Friday, 4 September 2009

Replacing fertilizers with human Urine and Feaces

Do you know that Nigeria is ranked 20th on the Global Hunger Index? What this means is that about 65percent of Nigerians are food insecure and vulnerable to hunger and ill-health. Though a coterie of factors is involved in food cultivation, but the role of fertilizer (organic or inorganic) is great. Sadly findings have shown that fertilizer application is still dismal amongst farmers. Nigeria is said to require about 3.7million metric tones of fertilizer per annum but only one-third is used in the farms.

Nigeria’s rate of application of NPK is reported to be 13kg per hectare. The ugly implication is the heavy post harvest losses calculated at 50per cent for fruits and vegetables and 30per cent for root crops and tubers. The number of those using compost or inorganic manure is grossly unknown, yet the potential for human waste to complement or replace the chemical fertilizers are not really considered.
Interestingly, Nigeria’s policy guideline on excreta and sewage management (2005) prescribes amongst others for the promotion and adaptation of the by-products of sewage treatment in productive uses. This if practiced will benefit the population in many ways.
First, food security and poverty alleviation .In parts of Nigeria, particularly in rural Nigeria, rural people suffer from periodic famine due to drought, small plot size, soil erosion, poverty (inability to purchase sufficient food) and political factors. In urban areas, poor people also suffer from under nutrition due to poverty, although urban agriculture is a growing phenomenon. However, growing food for the immediate family within confined spaces is a challenge.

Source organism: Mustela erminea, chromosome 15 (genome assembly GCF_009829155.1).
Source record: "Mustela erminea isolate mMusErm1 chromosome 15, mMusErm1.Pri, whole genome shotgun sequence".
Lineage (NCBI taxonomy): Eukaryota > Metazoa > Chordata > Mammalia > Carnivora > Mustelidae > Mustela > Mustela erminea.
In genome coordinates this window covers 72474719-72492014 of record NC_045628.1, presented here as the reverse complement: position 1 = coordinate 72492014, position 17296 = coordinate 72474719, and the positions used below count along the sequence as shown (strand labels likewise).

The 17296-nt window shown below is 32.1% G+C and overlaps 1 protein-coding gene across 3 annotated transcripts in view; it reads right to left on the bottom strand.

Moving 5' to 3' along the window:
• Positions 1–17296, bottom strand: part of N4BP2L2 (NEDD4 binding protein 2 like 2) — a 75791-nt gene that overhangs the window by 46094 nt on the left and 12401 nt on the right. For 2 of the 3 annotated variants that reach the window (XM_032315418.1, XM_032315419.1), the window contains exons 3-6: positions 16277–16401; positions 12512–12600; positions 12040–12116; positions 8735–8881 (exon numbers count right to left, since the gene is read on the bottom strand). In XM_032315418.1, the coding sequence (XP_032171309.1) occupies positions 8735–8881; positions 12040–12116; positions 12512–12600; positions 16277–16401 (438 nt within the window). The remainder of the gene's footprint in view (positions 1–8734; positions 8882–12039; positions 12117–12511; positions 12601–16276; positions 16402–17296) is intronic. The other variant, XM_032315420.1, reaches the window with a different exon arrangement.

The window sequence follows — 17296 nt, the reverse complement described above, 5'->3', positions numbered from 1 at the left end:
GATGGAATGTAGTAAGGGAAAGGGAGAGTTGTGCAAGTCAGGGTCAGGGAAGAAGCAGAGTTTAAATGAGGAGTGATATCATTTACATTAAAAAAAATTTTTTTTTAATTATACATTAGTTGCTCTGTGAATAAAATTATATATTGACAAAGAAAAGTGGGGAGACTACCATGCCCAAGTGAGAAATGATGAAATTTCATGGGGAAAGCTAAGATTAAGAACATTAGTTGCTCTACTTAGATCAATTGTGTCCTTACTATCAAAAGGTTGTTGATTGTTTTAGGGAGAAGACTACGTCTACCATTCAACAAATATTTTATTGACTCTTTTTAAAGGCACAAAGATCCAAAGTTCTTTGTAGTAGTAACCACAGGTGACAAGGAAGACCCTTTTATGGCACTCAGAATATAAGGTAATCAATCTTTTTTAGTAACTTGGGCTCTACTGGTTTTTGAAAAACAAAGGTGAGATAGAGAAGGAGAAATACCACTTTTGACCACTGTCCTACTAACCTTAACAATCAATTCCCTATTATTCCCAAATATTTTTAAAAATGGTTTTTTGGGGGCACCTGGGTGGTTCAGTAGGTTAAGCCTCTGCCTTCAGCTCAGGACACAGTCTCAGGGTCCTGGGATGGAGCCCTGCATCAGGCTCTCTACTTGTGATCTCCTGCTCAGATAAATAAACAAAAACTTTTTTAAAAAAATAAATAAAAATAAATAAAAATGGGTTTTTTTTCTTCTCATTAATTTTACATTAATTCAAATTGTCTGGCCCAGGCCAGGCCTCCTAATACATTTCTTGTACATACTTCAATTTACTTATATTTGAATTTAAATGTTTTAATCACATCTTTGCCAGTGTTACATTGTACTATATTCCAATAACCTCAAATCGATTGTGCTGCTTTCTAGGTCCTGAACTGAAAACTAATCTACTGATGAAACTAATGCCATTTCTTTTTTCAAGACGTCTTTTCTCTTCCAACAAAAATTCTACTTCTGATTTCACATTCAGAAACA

Human urine and feaces can be used in rural and urban areas to increase food security for all households, particularly the poor. These products can be used directly at the homestead level, in backyard gardens. Researchers have shown that about 1.5litres of undiluted urine can be used to fertilize 1 square meter of soil. 1.5 liters is the amount produced by one adult in one day.
People could collect their own urine and use it on backyard gardens to increase yields. However, the fertilizing effect of urine is said to work best in soil with high organic matter content and this can be increased by adding the humus from eco-toilets and garden composts.
In urban areas, the sanitized urine and feaces from eco-toilets can be used as a rich nutritious soil for planting in pots, and the urine can be used to fertilize the soil before planting and for continued fertilization of plants during growth. Vegetable and fruit crops grown using urine fertilization produces 2-10 times the amount of crop by weight as those grown in unfertilized, poor soil. If people use urine to grow vegetables and fruits, the increased production results in greater food security at virtually no cost. Instances abound in Burkina Faso.
Soil enriched with humus from human waste (faeces) holds water longer than soils not enriched with it. Research has also shown that plants grown in soils enriched with large amounts of humus require less watering and survive droughts better than plants grown in ordinary soils without this humus.
In times of drought as was recently experience in Yobe and Jigawa states in northern Nigeria, when whole fields of grain may die, backyard crops grown on humus may well survive and produce enough vegetables to help a family through a difficult period. If over time, families can collect enough humus from their eco-toilets, they may be able to enrich larger and larger areas, leading to increasing food security.